At the literal level, Lord of the Flies, is a gripping tale of a group of British schoolboys, aged six to twelve, stranded on a desert island, having to organise and fend for themselves until they are rescued. They were being evacuated from their schools in the colonies, but their plane crashed far out in the ocean. There is no adult to lead them. Initially they organise themselves well, but gradually their society disintegrates and they - or most of them - end up as complete savages. The author, William Golding, intended the scenario to be perfectly realistic. He commented once that the novel grew from the brutalities he witnessed during his service in the navy during World War II and from his thirteen year's experience of teaching young boys. He certainly succeeded in giving the boys clearly-drawn and complex characters and in making their interaction most believable.
But the novel is also an allegory - a story which has another meaning beyond the surface one. We may take Ralph to symbolise common sense; Piggy, intellect or scientific knowledge; Jack, tyranny; and so on. And thus we have an allegory of the perennial struggle of humanity's higher faculties against its baser instincts (the will to power, the preference for licence over liberty, etc.). Some critics have also discovered in this text allegories of the whole development of social forms from primitive times to the present, or of the growth of totalitarianism in Europe in the 20th century. .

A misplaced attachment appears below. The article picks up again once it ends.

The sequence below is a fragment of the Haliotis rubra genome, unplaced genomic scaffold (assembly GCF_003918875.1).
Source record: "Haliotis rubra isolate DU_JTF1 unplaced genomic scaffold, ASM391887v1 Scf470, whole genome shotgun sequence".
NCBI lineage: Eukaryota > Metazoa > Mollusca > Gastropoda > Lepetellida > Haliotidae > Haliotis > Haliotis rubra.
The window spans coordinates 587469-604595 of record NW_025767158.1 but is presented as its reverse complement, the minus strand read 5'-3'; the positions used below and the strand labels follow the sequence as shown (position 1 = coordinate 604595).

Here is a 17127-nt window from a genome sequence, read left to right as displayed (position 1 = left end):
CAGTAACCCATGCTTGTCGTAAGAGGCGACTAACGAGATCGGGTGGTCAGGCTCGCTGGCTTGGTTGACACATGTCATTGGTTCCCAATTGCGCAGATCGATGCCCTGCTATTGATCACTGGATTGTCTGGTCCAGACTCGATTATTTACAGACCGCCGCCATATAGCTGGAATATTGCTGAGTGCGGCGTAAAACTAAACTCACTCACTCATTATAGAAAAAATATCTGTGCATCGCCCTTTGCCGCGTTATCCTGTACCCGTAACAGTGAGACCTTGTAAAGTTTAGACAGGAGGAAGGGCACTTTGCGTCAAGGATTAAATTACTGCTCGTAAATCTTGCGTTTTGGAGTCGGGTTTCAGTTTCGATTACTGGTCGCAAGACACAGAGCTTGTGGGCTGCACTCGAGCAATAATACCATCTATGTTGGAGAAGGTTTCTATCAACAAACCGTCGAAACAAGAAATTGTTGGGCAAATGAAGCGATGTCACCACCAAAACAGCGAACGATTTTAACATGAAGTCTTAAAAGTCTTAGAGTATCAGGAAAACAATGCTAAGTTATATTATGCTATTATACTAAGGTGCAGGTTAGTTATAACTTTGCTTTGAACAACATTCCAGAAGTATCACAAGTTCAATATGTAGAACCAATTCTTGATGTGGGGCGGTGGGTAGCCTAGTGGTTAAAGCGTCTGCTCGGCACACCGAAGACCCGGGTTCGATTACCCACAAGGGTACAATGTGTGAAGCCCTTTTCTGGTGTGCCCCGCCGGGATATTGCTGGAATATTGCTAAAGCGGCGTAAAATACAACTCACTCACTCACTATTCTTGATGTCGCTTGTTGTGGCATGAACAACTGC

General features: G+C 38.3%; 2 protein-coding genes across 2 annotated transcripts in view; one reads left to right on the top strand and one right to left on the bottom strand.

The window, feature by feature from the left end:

We can also talk of Lord of the Flies as a fable - a story which illustrates a moral. Golding is evidently saying that evil is inherent in humanity, that whereas we usually try to see it as something which lies outside ourselves, in reality it lies within. .
This novel fits into the 'survival narrative' tradition, where a person or group of people are placed in a strange, and usually primitive, setting, and the values of the writer's society are put to the test.